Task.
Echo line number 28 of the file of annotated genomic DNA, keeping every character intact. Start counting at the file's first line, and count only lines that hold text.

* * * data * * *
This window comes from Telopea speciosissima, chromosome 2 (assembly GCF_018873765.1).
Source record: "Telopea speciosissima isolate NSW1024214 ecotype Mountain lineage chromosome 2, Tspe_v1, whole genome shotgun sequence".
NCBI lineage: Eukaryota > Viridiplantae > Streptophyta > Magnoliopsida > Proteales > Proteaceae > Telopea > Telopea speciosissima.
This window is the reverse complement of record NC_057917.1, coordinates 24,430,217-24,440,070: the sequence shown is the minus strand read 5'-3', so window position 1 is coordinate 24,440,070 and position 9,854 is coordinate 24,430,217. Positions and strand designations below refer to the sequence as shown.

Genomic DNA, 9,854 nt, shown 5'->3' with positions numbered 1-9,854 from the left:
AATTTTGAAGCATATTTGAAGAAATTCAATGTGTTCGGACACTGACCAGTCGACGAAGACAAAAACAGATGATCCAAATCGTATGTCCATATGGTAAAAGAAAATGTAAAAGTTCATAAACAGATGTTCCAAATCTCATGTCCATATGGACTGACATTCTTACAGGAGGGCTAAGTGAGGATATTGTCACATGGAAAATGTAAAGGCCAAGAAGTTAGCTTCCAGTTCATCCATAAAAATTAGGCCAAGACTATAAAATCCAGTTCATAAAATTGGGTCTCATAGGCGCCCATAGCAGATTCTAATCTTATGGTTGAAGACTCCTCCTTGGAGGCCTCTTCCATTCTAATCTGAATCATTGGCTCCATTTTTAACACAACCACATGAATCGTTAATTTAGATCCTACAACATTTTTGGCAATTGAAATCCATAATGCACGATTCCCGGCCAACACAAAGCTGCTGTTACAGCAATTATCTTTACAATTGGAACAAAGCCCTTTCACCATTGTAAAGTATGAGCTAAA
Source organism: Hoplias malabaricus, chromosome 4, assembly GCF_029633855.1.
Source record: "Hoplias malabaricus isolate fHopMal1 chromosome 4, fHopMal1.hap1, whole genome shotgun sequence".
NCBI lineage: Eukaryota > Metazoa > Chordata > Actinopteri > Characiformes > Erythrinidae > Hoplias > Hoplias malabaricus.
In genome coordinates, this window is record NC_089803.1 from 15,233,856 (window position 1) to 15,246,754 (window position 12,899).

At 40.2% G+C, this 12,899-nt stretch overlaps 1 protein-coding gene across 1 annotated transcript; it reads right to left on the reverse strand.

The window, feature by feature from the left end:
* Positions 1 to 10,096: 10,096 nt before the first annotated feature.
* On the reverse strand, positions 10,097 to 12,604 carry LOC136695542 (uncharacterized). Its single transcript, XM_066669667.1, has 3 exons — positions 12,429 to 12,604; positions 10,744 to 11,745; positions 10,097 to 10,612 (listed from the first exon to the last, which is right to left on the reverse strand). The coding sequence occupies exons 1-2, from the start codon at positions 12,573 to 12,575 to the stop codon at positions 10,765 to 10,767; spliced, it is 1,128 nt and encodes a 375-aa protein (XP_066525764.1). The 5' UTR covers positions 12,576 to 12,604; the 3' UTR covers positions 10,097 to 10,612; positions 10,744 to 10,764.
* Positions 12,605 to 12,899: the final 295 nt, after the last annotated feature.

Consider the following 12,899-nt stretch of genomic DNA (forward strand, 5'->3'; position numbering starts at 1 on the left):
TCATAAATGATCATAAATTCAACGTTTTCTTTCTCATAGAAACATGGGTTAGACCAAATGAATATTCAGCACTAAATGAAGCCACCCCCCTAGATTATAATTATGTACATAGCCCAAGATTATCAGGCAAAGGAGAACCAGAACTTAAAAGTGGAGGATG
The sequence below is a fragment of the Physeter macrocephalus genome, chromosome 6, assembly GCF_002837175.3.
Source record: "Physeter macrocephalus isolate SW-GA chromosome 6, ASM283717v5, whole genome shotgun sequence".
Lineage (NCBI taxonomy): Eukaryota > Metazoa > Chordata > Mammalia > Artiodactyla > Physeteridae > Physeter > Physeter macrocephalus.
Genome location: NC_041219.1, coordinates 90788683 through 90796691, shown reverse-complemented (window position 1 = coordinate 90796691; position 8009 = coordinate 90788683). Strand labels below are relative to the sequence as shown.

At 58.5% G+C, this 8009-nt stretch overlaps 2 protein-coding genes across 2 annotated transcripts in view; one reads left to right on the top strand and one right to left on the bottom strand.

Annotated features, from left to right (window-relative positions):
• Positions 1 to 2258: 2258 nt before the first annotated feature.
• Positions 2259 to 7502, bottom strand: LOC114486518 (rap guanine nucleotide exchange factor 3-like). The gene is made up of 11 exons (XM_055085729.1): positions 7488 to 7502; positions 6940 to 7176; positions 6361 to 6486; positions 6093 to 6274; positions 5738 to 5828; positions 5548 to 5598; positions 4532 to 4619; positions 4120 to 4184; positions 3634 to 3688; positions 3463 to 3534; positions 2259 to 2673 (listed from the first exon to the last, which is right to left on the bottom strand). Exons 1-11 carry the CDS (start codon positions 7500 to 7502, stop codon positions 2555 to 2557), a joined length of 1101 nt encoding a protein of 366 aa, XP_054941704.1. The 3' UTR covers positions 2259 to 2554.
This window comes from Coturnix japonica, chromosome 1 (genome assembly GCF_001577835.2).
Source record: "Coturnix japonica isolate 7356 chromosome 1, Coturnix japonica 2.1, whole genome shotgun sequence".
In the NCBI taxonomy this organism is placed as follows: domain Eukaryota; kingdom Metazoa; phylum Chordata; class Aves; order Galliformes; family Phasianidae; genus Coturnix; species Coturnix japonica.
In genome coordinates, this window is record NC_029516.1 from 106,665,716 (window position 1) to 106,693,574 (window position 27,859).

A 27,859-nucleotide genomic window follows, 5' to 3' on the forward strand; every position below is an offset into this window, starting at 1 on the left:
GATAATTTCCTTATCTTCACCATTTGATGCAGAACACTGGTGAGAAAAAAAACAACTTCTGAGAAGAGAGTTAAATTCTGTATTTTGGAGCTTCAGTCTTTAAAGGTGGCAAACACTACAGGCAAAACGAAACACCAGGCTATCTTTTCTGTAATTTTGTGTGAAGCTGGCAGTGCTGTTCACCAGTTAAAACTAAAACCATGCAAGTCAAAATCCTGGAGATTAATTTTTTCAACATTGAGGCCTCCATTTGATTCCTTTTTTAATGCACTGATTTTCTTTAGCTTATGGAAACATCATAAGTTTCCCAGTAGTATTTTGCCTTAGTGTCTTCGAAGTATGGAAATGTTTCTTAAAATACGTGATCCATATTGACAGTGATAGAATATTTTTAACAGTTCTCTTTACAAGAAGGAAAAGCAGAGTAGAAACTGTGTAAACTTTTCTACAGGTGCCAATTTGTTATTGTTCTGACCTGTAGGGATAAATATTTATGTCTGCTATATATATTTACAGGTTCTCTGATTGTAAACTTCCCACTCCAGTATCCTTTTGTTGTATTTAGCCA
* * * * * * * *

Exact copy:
In the NCBI taxonomy this organism is placed as follows: domain Eukaryota; kingdom Metazoa; phylum Chordata; class Aves; order Galliformes; family Phasianidae; genus Coturnix; species Coturnix japonica.